The S&P and Dow hit record highs on Thursday, powered by a rally in tech stocks and another round of stimulus that investors anticipate will find its way to stocks, keeping the liquidity-driven rally alive.
The Dow Jones Industrial Average rose 0.58%, or 188 points, to a closing record of 32,485.59, the S&P 500 rose 1.44% to close at a record 3,938.23, and the Nasdaq Composite was up 2.5%.
President Biden's $1.9 trillion stimulus bill was signed into law on Thursday. The stimulus package, which includes $1,400 stimulus checks, is expected to add to the well of liquidity that has underpinned the rally since March last year, and exacerbate the trend of too much money chasing too few opportunities.
"We believe this speaks to the power of liquidity in this environment- which as we have been pointing out for the past several months, remains unprecedented in modern history (in effect too much money chasing too little supply)," Janney Montgomery Scott said.
While the markets get ready for another wave of stimulus, investors continue the debate of whether money will be best served in value or growth, though some on Wall Street suggest tech will likely steal the show.
"While it's a 'buckle the seat belt' time for tech stocks, we believe this sell off has created a golden opportunity for investors to own the secular tech winners for the next 3-5 years," Wedbush said in a note. The firm outlined FAANG, cloud, cyber security, 5G, and artificial intelligence stocks to lead the charge higher, underpinned by the growing digital transformation trend that is set to pick up speed.
Facebook (NASDAQ:FB), Apple (NASDAQ:AAPL), Amazon.com (NASDAQ:AMZN), Netflix (NASDAQ:NFLX) and Google-parent Alphabet (NASDAQ:GOOGL) were higher, pushing broader market to record highs, with easing fears about a disorderly rise in rates also playing a role in the reviving the growth trade.
The 10-year yield remained above 1.5%, but some market participants are backing rates to remain in check following auction results for the 10-year note on Wednesday that suggested current rates were attractive enough for buyers.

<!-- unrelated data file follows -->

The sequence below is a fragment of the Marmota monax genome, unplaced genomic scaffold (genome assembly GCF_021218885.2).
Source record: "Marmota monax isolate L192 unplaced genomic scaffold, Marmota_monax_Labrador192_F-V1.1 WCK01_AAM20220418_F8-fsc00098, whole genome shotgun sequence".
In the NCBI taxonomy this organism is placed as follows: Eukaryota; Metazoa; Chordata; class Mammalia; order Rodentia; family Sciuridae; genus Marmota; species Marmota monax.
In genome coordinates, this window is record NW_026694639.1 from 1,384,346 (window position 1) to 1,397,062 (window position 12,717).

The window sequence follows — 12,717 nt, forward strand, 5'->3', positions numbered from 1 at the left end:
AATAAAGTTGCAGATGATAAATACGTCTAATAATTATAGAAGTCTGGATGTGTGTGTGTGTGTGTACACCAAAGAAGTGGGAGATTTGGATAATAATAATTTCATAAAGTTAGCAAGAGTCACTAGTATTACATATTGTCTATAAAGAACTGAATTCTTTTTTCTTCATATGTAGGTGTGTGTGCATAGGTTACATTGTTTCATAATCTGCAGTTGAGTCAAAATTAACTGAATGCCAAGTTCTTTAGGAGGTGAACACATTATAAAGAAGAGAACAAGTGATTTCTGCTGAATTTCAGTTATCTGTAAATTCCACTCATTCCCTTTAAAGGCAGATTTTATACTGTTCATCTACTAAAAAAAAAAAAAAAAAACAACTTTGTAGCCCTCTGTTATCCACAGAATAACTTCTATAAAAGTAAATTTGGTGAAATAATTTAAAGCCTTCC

Given the selloff in bond prices, which trade inversely to yields/rates, over the past month, there were concerns that the market wasn't ready to buy bonds anticipating a further run up ahead, but the auction results "seem to be put [those fears] to rest for now," Jefferies (NYSE:JEF) said.
Semiconductor stocks rose more than 4% adding to gains in the broader tech sector as investors appeared to take advantage of the recent beatdown in chip stocks.
But it wasn't all green in tech as Oracle (NYSE:ORCL) fell 7% after its softer guidance offset better-than-expected fourth-quarter results.
During the recent melt-up in rates, intense debate broke out over the catalyst that had pushed yields up at a rapid pace, with some pinning blame on fears over runway inflation, while others suggested the appreciation was sparked by optimism over the economic recovery.
In recent days, fears that inflation would spiral out of control have eased, and data continues to point to an improving economic recovery.
The U.S. Department of Labor reported Thursday that initial jobless claims decreased by 42,000 to 712,000 in the week ended March 6, the lowest since November and above forecasts for decline to 725,000.
Cyclical stocks – those that move in tandem with the economy – ended the day mixed with financials and energy paring intraday gains.
In other news, Bumble (NASDAQ:BMBL) reported its maiden quarterly report and guidance on Wednesday that topped Wall Street expectations, sending its shares 11% higher.